Hunger in Medina County

Food insecurity refers to the USDA’s measure of lack of regular access to nutritional food for an active and healthy life. Feeding America estimates that the food insecurity rate in Medina County is 14 percent of the total population, a 47 percent increase caused by COVID-19. The child food insecurity rate is 22.5 percent, a 64 percent caused by the pandemic. 

Food Insecurity Rate

Child Food Insecurity Rate

Your Foodbank’s Response

In 2020, your Foodbank distributed 1,536,196 pounds of food and essential items to families in need in Medina County, the equivalent of 1,243,229 meals. Of that, 288,040 pounds was fresh, nutritious produce, which was distributed for free.


Your support helps families like Triston's 

Quietly shopping the shelves of his local pantry, Triston and his 7-year-old son, Christian, are excited to see pantry staples like peanut butter and jelly, along with fresh fruit. He shows his son the proper way to bag the groceries, to ensure the bread doesn’t get smashed.

Before the first grader packs away the Uncrustable sandwiches he was so excited to see, he offers one to me. Teaching his children manners, respect and how to be kind to others is evident in Triston’s thoughtful conversations with his son.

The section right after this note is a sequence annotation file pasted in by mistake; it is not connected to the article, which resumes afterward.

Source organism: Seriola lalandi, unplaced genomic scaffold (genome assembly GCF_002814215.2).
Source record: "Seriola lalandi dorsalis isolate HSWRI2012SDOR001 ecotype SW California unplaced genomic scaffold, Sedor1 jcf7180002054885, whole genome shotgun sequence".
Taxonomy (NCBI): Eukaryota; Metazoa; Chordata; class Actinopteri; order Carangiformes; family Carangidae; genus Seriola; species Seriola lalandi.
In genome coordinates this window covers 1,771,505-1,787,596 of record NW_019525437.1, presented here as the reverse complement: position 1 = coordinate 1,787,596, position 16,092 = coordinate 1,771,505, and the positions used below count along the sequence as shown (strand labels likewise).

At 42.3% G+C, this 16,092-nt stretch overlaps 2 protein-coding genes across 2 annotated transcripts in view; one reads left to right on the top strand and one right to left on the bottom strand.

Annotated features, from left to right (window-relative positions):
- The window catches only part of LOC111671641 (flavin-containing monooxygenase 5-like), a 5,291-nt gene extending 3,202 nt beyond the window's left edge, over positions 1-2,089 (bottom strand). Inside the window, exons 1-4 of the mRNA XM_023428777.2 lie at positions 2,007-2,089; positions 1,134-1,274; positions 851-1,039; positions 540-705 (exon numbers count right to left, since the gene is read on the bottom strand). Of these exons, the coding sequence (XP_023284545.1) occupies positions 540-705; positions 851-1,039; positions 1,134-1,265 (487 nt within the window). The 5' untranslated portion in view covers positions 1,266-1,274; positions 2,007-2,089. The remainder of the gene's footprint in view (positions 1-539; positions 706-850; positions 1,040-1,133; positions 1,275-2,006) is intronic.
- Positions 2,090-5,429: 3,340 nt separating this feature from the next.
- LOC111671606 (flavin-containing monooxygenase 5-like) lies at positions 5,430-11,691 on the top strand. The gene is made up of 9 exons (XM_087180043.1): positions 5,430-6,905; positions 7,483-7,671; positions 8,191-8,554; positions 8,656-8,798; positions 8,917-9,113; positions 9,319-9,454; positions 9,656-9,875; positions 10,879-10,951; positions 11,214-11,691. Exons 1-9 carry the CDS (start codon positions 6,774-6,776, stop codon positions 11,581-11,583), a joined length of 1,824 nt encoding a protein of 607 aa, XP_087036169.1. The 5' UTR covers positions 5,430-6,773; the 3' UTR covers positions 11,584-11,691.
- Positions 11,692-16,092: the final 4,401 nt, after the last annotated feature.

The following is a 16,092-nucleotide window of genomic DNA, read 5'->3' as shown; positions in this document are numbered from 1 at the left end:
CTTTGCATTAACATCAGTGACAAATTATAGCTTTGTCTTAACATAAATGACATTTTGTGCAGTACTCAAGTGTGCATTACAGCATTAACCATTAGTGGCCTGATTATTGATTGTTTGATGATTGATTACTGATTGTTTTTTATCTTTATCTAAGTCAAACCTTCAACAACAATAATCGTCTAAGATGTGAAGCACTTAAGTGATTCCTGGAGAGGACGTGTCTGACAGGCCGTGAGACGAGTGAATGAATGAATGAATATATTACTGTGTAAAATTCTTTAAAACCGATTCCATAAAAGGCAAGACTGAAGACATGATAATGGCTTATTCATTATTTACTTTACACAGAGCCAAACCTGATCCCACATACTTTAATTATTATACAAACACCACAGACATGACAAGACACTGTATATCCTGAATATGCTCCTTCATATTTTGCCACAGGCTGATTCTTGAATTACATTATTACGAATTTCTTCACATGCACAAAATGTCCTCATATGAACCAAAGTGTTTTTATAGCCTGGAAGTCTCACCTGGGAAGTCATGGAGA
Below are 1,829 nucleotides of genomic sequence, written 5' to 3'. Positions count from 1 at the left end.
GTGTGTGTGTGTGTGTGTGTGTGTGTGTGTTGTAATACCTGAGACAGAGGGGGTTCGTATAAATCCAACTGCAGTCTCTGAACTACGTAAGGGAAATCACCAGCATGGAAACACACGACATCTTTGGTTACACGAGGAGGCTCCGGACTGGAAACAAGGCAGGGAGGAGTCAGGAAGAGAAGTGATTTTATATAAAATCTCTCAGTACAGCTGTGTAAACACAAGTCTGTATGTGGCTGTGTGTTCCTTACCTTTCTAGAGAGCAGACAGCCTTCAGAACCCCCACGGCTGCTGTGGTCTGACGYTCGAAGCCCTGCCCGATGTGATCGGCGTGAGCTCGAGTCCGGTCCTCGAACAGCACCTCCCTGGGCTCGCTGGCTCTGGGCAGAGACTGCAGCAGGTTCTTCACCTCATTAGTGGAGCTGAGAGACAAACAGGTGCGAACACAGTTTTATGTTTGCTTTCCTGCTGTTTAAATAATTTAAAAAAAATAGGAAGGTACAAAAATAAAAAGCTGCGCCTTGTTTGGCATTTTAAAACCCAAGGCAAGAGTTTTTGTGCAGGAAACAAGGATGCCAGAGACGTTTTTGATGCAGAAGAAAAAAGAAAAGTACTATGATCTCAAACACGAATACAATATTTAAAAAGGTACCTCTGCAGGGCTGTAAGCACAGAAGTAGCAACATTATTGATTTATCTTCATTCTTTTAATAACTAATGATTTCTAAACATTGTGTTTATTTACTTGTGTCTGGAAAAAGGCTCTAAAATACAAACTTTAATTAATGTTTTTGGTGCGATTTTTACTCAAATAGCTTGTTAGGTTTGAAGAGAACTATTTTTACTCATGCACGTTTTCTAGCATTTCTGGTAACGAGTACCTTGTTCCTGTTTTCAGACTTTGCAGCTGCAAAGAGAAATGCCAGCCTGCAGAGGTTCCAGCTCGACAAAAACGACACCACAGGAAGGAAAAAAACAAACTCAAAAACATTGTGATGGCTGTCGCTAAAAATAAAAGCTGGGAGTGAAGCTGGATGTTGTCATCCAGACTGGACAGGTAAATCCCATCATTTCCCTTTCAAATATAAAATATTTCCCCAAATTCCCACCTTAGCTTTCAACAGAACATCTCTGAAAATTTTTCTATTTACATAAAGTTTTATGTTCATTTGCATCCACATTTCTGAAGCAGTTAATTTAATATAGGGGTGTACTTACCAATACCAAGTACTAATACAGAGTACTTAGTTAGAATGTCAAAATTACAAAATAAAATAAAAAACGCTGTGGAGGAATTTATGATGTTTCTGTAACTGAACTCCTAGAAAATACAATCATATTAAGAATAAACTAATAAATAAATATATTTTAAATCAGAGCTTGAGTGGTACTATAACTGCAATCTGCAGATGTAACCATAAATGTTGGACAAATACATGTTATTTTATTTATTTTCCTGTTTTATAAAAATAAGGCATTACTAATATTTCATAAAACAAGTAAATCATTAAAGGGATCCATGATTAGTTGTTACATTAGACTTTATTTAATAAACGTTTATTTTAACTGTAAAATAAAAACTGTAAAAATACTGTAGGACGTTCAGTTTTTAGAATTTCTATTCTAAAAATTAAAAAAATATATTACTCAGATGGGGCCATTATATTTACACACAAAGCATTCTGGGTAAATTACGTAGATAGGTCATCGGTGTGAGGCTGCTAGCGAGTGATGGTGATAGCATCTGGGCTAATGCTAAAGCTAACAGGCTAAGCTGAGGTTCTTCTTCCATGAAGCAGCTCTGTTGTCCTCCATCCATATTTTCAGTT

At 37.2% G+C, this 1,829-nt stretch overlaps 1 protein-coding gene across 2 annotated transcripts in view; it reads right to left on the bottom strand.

Triston hasn’t always needed to visit the pantry to make ends meet. Four years ago, his wife was diagnosed with a degenerative disease of the nervous system that affects her muscle coordination. She needs a full-time caregiver, so Triston had to quit his job. He receives help, but it’s not enough to feed a family of four, especially two growing, active boys.

Committed to showing his sons that an education is important, Triston is enrolled at Stark State College, studying criminal justice online. He hopes to become a
police officer or find a career in which he can help and protect people.

“Receiving this food allows me to do the other things I need to do to care for my family. Words just aren’t enough to show how appreciative we are.”